When you’re on holiday in France, bringing along the bicycles or hiring them on-site is a great idea. France is becoming more cycle-friendly by the month. There are already an estimated 10,000km of completed cycle lanes in the country and that figure is due to more than double within the next decade to some 26,500km, according to a national plan amended in 2010.
The most popular tourist destination in the world is popular because of its continuing commitment to improving the visitor experience and investing at a speed that would leave the average Fáilte Ireland executive with a head-spin. France will be like another Holland in a few more years, such is the pace of development of their cycle lane network, which feeds into the Europe-wide Eurovelo network.
So where are the best places to get on your bike in France?
The choice is vast, but we’ve chosen a few that stand out and which are accessible to the average Irish holidaymaker:
1. Ronce-les-Bains to Palais-sur-Mer: This is a nice 29-km jaunt to get you into the swing of things in an area beloved of Irish people on camping holiday to France. The going is flat and it’s as family-friendly as you could have it, taking you past Palmyre Zoo (why not combine and the beaches along this flat area near Tremblade.
2. Île de Ré: Another perfectly-maintained cycle path in the Charente-Maritime department that’s not going to exhaust even the completely uninitiated but it will thrill with going through porticoes, over large bridges (cyclists still go free onto Île de Ré, unlike motorists), through the beautiful city of La Rochelle in safety and through the completely beguiling island of Île de Ré with its orange roofs, green shutters and white walls against which tall hollyhocks grow.
3. Vire to the Baie de Mont-St-Michel: This is a 75km stretch that uses a disused railway line, so that the cycle is as straight and relaxing as it could possible be, with plenty of shade offered along the way. Splendid countryside views that open out into a wonderful panorama as you approach the Bay of Mont St Michel itself. Depending on energy levels at that point, you might feel like extending the trip for another 15km from Pontaubault to Mont-St-Michel itself.
4. Bordeaux to Lacanau-Océan: A 59-km run that takes you from the very elegant sparkling city of Bordeaux on a smooth-tarmac lane across magically flat landscape to the sea-shore.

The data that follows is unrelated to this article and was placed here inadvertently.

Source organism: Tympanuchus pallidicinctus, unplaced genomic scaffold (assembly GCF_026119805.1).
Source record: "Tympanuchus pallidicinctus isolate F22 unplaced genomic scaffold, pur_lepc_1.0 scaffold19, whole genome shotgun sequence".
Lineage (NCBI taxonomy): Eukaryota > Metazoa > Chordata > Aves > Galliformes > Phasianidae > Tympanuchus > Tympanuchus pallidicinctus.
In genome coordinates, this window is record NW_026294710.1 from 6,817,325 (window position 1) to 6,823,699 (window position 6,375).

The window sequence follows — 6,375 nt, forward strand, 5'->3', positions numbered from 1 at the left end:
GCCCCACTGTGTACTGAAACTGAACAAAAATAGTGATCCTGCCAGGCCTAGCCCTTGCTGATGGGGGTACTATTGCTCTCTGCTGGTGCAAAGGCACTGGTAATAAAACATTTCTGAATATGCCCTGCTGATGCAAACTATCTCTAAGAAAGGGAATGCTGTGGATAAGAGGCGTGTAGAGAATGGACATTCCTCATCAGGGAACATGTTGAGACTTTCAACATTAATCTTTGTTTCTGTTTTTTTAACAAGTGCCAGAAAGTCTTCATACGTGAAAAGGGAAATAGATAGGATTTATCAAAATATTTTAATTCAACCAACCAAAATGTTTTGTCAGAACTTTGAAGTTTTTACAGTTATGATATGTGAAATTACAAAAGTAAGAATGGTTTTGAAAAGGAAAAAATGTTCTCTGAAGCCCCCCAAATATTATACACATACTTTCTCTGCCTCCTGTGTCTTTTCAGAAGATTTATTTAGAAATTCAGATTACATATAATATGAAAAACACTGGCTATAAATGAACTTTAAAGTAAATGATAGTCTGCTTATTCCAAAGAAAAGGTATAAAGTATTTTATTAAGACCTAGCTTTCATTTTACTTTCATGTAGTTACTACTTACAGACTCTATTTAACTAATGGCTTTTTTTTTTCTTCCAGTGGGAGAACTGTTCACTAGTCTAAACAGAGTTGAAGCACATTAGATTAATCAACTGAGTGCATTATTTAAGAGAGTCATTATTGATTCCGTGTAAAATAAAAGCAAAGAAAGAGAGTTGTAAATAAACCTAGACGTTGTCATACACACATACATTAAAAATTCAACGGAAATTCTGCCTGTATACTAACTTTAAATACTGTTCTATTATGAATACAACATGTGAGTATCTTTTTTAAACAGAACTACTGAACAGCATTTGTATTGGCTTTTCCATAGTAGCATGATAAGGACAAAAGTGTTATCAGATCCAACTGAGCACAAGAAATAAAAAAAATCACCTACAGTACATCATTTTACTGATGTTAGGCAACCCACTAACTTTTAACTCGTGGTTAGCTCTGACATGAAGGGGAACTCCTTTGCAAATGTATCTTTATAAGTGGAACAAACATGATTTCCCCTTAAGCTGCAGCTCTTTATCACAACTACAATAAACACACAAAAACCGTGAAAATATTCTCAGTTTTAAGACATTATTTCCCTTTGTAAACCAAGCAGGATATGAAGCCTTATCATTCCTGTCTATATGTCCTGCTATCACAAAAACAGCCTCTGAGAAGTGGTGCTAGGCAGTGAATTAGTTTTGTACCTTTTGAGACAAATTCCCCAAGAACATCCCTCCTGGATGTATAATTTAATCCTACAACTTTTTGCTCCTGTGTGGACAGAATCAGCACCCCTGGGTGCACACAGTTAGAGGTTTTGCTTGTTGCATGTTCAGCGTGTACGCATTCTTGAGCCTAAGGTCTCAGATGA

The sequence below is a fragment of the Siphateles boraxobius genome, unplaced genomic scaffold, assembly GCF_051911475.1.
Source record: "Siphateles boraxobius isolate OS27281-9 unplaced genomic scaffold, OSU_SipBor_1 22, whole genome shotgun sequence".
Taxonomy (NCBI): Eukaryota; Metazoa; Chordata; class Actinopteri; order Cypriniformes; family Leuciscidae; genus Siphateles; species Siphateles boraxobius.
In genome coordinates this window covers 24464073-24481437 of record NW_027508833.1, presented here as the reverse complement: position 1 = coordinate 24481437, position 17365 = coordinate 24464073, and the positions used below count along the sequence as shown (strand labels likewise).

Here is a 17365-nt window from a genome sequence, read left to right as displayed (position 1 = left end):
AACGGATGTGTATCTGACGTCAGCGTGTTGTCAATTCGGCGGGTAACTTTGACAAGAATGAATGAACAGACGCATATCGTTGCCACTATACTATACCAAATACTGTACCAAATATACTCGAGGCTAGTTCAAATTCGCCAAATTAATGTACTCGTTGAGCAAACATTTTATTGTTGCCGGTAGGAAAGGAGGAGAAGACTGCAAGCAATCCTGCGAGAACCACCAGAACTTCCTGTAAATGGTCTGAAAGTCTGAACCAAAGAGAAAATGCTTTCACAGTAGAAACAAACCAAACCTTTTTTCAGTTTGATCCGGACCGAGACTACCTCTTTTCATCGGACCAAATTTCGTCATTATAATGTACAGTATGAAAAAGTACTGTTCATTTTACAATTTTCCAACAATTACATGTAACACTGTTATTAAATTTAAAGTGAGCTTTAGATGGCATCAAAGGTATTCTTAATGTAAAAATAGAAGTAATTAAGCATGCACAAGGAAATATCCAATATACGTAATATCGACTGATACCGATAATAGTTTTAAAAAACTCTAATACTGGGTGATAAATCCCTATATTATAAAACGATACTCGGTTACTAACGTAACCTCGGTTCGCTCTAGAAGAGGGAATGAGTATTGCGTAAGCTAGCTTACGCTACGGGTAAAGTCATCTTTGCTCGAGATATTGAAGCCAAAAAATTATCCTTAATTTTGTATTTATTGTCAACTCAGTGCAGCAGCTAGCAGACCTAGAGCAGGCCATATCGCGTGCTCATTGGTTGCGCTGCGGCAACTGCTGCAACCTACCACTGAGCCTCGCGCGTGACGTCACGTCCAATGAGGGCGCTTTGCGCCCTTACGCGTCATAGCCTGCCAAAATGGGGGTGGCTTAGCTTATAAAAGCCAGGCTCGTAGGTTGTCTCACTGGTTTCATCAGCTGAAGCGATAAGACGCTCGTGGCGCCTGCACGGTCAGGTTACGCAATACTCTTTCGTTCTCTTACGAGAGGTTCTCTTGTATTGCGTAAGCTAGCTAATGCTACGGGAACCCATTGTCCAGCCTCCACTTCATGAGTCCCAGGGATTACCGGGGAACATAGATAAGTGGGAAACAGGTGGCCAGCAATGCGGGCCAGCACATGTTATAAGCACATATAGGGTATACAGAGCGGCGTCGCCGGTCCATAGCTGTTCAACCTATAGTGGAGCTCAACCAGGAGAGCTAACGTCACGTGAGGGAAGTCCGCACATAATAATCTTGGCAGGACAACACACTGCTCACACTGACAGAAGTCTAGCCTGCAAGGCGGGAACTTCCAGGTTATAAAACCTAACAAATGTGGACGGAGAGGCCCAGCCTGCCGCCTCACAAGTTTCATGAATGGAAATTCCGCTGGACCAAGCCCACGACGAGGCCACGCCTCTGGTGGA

5. Nice to Bouches-du-Loup: A short stretch (15km) that can get very busy in the summer, particularly with the roller-blading fraternity, but if you’re in the area, this smooth cycle that hugs the coastline basically following the Promenade des Anglais is irresistible. A nicer way to get a three-dimensional flavour of the Cote d’Azur you won’t find anywhere else.
6. South Vendée Sea-and-Marsh Route: An 83km stretch from Aiguillon-sur-Mer to Maillezais that takes in the best of what natural Vendée has to offer between quiet countryside, marshland and coast. The going is decent solid roadway all the way – a dusty as opposed to tarmac surface, with about a third of it consisting of cycle paths beside quiet public roads.
7. Guidel-Plages to Kerroc’h: This is only 9km so even beginners won’t get too saddle-sore, but it is a superb piece of coastline in Southern Brittany and one where you can get very intimate with the sea. Best approached as a tour of some lovely beaches and and inlets by bicycle, much of the route has been reclaimed from former car-parks.
8. Quimper to Pont-l’Abbé: Starting at the neatly-maintained little town of Plugufan, this 13km cycle follows an old railway track with a surface that’s not the smoothest. What it does offer, however, is a safe and utterly tranquil cycling route to the lovely Breton fishing harbour town of Pont-l’Abbé, through a green tunnel offering shade and shelter all the way.
9. Biscarosse-Plage to Tarnos-Plage: For those who are ready for a long stretch, this 162km run on smooth tarmac all the way is a real cracker. Taking you through a variety of landscapes, the main route follows the coastline from the popular holiday destination of Biscarosse down almost as far as Bayonne, mostly behind the first line of coastal dunes. But all the seaside resorts are easily accessible from the route and if you’re still up for it, you can keep going all the way to Biarritz!
10. Caen to Ouistreham: For the D-Day enthusiasts, this is the one not to miss – 17km through history. Even better, the surface is smooth all the way and it takes you from the city outskirts to the long sandy beaches that are as useful to holiday makers as they were to the invaders of 70 years ago.
For precise locations, see the interactive map from Les Véloroutes et Voies Vertes de France by clicking here.